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I have a very heavy LINQ-to-SQL query, which does a number of joins onto different tables to return an anonymous type. The problem is, if the amount of rows returned is fairly large (> 200), then the query becomes awfully slow and ends up timing out. I know I can increase the data context timeout setting, but that's a last resort.

I'm just wondering if my query would work better if I split it up, and do my comparisons as LINQ-to-Objects queries so I can possibly even use PLINQ to maximise the the processing power. But I'm that's a foreign concept to me, and I can't get my head around on how I would split it up. Can anyone offer any advice? I'm not asking for the code to be written for me, just some general guidance on how I could improve this would be great.

Note I've ensured the database has all the correct keys that I'm joining on, and I've ensured these keys are up to date.

The query is below:

var cons = (from c in dc.Consignments
            join p in dc.PODs on c.IntConNo equals p.Consignment into pg
            join d in dc.Depots on c.DeliveryDepot equals d.Letter
            join sl in dc.Accounts on c.Customer equals sl.LegacyID
            join ss in dc.Accounts on sl.InvoiceAccount equals ss.LegacyID
            join su in dc.Accounts on c.Subcontractor equals su.Name into sug
            join sub in dc.Accountsubbies on ss.ID equals sub.AccountID into subg
            where (sug.FirstOrDefault() == null
                || sug.FirstOrDefault().Customer == false)
            select new
            {
                 ID = c.ID,
                 IntConNo = c.IntConNo,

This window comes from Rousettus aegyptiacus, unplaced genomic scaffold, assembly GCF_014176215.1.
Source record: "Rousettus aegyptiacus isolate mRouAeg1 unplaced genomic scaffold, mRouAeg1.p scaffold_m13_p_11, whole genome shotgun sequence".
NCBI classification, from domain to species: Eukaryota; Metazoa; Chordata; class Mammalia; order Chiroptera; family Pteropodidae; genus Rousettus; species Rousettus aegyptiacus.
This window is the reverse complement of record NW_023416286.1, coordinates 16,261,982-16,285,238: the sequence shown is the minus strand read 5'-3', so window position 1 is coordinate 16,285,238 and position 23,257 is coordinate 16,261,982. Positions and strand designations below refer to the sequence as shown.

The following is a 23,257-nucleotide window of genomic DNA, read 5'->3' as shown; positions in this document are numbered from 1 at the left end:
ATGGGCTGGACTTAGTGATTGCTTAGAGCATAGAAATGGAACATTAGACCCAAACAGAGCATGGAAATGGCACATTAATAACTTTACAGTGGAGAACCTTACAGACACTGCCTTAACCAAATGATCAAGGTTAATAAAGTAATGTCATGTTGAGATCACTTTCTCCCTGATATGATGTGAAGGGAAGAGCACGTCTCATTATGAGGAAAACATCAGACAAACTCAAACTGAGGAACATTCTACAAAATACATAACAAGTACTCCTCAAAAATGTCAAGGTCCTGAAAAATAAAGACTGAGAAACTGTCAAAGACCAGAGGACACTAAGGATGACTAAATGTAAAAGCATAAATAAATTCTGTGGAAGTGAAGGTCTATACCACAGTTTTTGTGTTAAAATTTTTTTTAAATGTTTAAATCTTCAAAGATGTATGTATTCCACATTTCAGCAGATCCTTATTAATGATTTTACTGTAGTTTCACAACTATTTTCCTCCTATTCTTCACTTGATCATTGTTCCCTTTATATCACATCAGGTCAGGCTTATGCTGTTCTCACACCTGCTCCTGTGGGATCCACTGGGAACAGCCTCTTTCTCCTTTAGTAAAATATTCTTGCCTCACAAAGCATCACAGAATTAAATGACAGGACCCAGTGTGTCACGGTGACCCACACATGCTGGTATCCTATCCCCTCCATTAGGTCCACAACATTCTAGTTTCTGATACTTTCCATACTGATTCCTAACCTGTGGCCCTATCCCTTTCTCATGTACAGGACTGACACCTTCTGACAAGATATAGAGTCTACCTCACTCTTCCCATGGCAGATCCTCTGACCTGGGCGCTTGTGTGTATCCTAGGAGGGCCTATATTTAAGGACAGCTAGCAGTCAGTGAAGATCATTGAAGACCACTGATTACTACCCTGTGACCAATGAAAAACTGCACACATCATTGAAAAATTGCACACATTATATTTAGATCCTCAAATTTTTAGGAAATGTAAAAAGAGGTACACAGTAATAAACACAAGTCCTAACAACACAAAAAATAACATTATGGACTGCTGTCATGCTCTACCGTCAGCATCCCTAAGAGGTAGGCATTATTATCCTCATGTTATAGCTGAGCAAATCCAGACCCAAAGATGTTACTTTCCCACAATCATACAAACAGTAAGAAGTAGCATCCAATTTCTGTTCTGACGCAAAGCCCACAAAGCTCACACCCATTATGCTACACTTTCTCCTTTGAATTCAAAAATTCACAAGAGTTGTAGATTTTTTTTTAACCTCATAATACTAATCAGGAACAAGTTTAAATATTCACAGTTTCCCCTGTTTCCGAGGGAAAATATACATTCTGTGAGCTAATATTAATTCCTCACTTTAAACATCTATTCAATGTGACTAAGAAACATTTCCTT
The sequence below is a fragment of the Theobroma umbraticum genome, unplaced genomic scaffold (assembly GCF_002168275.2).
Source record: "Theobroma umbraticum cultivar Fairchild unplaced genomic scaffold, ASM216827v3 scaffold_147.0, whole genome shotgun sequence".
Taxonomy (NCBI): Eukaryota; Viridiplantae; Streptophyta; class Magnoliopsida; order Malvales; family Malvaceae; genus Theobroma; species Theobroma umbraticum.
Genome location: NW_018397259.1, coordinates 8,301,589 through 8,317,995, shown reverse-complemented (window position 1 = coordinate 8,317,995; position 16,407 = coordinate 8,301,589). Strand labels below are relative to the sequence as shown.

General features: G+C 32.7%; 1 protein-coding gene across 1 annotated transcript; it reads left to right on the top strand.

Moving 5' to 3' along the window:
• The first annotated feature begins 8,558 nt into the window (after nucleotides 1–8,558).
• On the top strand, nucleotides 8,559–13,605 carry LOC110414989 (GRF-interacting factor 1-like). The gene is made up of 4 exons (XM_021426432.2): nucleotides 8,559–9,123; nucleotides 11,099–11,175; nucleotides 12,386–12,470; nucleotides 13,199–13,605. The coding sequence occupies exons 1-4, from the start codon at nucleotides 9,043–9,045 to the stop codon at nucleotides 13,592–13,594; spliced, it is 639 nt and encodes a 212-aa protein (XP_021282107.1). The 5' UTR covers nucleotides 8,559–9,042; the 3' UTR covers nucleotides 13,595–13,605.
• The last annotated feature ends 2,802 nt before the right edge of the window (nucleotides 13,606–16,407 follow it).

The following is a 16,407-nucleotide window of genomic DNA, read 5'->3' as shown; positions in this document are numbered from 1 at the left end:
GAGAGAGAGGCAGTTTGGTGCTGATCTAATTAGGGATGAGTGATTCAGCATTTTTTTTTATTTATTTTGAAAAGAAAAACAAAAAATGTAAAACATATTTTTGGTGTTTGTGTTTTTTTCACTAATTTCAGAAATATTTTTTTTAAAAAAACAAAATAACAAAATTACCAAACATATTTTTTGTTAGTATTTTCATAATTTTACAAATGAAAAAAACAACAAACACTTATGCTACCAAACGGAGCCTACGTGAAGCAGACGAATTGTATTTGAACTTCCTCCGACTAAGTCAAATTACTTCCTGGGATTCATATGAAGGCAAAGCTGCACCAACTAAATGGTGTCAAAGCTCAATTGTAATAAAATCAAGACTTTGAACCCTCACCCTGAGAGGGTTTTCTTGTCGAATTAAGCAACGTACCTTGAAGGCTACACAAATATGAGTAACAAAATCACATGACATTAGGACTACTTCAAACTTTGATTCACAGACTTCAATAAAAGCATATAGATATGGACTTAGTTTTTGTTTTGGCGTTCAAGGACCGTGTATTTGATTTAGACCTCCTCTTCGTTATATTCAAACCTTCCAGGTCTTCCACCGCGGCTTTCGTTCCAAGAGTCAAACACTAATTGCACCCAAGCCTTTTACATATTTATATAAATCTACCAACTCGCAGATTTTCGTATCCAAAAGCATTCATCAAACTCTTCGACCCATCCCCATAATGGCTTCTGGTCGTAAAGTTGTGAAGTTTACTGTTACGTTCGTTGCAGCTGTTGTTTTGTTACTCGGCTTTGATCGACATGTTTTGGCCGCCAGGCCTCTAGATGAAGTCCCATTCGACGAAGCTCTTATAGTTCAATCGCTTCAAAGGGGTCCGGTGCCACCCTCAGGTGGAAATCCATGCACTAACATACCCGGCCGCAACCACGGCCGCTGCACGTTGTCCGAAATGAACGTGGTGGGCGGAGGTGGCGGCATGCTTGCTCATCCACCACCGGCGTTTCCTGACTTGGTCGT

LegacyID = c.LegacyID,
                 PODs = pg.DefaultIfEmpty(),
                 TripNumber = c.TripNumber,
                 DropSequence = c.DropSequence,
                 TripDate = c.TripDate,
                 Depot = d.Name,
                 CustomerName = c.Customer,
                 CustomerReference = c.CustomerReference,
                 DeliveryName = c.DeliveryName,
                 DeliveryTown = c.DeliveryTown,
                 DeliveryPostcode = c.DeliveryPostcode,
                 VehicleText = c.VehicleReg + c.Subcontractor,
                 SubbieID = sug.DefaultIfEmpty().FirstOrDefault().ID.ToString(),
                 SubbieList = subg.DefaultIfEmpty(),
                 ScanType = ss.PODScanning == null ? 0 : ss.PODScanning
            });

Here's the generated SQL as requested:

    {SELECT [t0].[ID], [t0].[IntConNo], [t0].[LegacyID], [t6].[test], [t6].[ID] AS [ID2], [t6].[Consignment], [t6].[Status], [t6].[NTConsignment], [t6].[CustomerRef], [t6].[Timestamp], [t6].[SignedBy], [t6].[Clause], [t6].[BarcodeNumber], [t6].[MainRef], [t6].[Notes], [t6].[ConsignmentRef], [t6].[PODedBy], (